The Netherlands, literally meaning ‘low-lying land’, is almost 26% below sea level. Around 17% of the whole country is reclaimed from the sea or lakes. Naturally, it’s more prone to flooding and instant water-level rising than any other region or country.
However, you might wonder how the Netherlands never flood despite being situated on the sea coast and being a low-lying area. How has the country sustained heavy winds and torrential rainfall for years without meeting a single tragedy?
Well, the situation was not the same many years ago.
The Floods of 1953
In February 1953, the Netherlands faced the most horrific disaster when massive floods struck the coastline. The calamity claimed close to 2000 lives. The dykes built to control the seawater were severely destroyed.
The floods brought along catastrophic consequences for the country. After that incident, it became vital to take measures to save it from another disaster.
Precautionary Measures Taken
After the calamity of 1953, the Dutch government immediately began forming a concrete plan to build a flood defence system. It was essential to be ready against any further disaster threatening the country again.
Thousands of workers and troops were grouped to repair the destroyed dykes. Nine months after the floods, the workers restored the last dyke. Several countries also came forward to help, while donations and food came in from all across the world.
The Delta Works
A year after the floods, the Netherlands started building what’s known as the most complex water management system in the country – the Delta Works. Completed in 1997, a combination of three locks, six storm surge barriers and six dams form the Delta Works. Rijkswaterstaat, a part of the Dutch Ministry of Infrastructure and Water Management, is responsible for the development and operation of the Delta Works.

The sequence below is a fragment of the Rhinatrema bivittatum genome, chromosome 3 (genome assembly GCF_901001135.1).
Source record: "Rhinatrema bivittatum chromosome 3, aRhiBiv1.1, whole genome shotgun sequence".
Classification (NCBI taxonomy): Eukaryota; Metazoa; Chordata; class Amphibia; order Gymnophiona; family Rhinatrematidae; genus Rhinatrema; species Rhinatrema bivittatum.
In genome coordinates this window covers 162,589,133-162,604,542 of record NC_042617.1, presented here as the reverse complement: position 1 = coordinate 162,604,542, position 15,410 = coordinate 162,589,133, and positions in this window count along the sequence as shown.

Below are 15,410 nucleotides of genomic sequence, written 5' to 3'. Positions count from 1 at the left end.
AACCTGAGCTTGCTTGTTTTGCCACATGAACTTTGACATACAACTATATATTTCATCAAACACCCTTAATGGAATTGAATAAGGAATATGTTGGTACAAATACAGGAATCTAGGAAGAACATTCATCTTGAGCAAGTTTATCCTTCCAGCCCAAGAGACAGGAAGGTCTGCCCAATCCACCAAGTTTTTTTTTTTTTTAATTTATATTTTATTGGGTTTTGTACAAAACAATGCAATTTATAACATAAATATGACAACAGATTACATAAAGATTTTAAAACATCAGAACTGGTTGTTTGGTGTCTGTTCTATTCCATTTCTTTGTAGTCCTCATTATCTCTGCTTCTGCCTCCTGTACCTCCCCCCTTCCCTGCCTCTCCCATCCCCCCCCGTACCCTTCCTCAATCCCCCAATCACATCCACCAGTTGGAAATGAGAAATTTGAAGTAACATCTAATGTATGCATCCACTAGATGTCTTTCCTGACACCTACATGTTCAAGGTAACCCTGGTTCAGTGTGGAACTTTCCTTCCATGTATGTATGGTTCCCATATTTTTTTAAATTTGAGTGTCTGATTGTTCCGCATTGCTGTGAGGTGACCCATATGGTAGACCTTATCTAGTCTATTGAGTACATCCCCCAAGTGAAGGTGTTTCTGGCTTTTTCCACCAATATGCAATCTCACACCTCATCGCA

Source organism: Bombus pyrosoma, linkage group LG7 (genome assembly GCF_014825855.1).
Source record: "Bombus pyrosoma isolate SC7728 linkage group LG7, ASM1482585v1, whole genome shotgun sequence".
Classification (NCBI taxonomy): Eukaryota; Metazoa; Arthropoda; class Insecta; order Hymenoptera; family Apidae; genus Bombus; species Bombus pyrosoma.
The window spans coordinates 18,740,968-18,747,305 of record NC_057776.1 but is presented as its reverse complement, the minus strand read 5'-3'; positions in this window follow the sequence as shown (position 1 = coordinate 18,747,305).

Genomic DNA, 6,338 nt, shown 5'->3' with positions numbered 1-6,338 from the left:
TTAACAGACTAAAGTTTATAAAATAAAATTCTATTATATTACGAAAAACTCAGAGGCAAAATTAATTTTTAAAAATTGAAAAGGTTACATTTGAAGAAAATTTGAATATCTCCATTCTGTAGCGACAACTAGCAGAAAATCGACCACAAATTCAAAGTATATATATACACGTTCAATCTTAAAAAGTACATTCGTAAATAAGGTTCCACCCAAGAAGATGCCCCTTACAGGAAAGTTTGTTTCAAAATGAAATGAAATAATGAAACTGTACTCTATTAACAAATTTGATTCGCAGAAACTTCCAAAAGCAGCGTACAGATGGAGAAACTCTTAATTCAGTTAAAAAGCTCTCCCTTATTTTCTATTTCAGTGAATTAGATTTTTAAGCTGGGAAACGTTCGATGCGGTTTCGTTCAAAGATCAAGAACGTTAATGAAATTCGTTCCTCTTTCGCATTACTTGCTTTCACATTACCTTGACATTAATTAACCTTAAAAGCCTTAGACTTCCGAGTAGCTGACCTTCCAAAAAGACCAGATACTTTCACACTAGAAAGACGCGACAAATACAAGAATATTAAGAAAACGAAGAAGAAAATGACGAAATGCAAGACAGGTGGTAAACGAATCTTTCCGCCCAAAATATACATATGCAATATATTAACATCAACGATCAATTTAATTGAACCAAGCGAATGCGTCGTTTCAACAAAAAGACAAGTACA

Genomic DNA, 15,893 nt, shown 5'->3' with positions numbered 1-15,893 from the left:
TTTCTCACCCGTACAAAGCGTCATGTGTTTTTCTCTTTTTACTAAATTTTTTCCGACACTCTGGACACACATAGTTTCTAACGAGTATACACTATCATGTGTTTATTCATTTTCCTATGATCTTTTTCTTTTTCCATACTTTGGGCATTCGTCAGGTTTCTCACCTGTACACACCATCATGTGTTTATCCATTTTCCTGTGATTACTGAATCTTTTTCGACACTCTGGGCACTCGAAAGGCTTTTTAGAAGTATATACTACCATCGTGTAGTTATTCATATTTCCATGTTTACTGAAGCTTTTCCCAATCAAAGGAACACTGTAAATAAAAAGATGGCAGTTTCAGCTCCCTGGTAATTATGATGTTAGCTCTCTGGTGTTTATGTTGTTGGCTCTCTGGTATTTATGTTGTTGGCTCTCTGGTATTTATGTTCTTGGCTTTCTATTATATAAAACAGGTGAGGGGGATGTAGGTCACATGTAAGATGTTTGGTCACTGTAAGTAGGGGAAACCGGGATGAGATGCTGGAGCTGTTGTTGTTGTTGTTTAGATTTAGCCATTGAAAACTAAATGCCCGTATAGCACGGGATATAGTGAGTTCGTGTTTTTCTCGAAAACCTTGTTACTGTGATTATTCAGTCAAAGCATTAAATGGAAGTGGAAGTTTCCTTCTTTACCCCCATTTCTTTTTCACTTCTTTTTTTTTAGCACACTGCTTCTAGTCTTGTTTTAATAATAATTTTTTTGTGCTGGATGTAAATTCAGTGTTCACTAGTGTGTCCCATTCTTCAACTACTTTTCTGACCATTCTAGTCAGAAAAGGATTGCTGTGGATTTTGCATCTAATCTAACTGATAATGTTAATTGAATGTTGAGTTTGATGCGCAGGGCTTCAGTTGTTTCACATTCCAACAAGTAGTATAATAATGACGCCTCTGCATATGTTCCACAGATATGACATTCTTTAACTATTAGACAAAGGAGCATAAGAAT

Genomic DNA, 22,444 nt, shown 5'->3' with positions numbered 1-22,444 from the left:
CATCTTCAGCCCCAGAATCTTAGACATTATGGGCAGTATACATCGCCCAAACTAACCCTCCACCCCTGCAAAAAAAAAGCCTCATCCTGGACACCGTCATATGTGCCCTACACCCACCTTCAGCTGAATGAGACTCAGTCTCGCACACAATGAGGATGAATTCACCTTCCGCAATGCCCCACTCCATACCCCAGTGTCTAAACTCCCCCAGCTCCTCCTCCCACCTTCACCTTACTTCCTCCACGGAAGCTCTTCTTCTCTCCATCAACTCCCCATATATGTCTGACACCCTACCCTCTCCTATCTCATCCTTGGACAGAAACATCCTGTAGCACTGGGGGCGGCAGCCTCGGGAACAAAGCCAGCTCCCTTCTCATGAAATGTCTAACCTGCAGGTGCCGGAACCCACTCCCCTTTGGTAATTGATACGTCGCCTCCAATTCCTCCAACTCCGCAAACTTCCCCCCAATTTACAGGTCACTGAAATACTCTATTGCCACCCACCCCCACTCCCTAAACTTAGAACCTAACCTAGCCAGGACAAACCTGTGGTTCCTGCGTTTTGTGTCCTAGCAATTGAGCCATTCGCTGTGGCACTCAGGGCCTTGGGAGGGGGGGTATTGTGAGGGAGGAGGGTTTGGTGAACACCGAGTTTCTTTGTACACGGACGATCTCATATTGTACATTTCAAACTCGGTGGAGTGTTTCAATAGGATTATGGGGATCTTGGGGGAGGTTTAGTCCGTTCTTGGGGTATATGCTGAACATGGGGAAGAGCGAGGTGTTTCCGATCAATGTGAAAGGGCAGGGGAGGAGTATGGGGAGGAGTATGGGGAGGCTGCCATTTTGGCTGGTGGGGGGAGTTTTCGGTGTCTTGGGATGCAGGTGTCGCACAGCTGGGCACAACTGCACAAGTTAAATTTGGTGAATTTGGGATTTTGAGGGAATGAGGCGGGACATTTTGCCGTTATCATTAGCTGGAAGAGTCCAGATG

Whenever the seawater level rises above the normal height, the barriers close, blocking the water from coming closer to the land.
Maeslantkering, a part of the Delta Works, is the newest storm surge barrier built as the final stage of the project. It consists of two massive gates which automatically close whenever there’s a rise in sea levels. It’s known to be one of the largest moving structures on the planet.
The Room for River Project
As another measure to prevent floods in the Netherlands, Rijkswaterstaat has started the Room for River project. It works on increasing the capacity of rivers to release a large amount of water quickly. River plains are shrinking, causing an increase in the risk of flooding. To lower the water level of the rivers, many dykes have been moved inland to give more space for rivers to flow more freely.
Additional Flood Prevention Plans
Along with the Delta Works and the Room for River project, several other plans were also implemented to reduce the risk of floods. Farms and dykes were shifted away from the coast, thus creating more room for water to collect in low lying areas. This gave rise to reservoirs and became a home for local wildlife.
In Rotterdam, the traditional dykes protect the old areas against storms and heavy rains. Newer districts are elevated with green roofs made to store rainwater. At many places, parking garages and plazas often serve as water storage points. In the harbour, there are floating pavilions that rise with the water level.
Several canals running through the country help in keeping seawater away from the land and for irrigation purposes.
Steps to Follow During a Flood
Want to know if you’re at risk if a flood occurs? You can check the water level in your area during a flood and the detailed steps to follow online. Just enter your postcode and follow the instructions. It also has a list of essential items to have in store in case a flood is predicted.
With the consistent and threatening rise in global warming, whether the country can sustain the climate change over the years is something to think about. But for now, with several systems built to fight natural disasters, the Netherlands is an excellent inspiration in terms of flood management and keeping its people safe.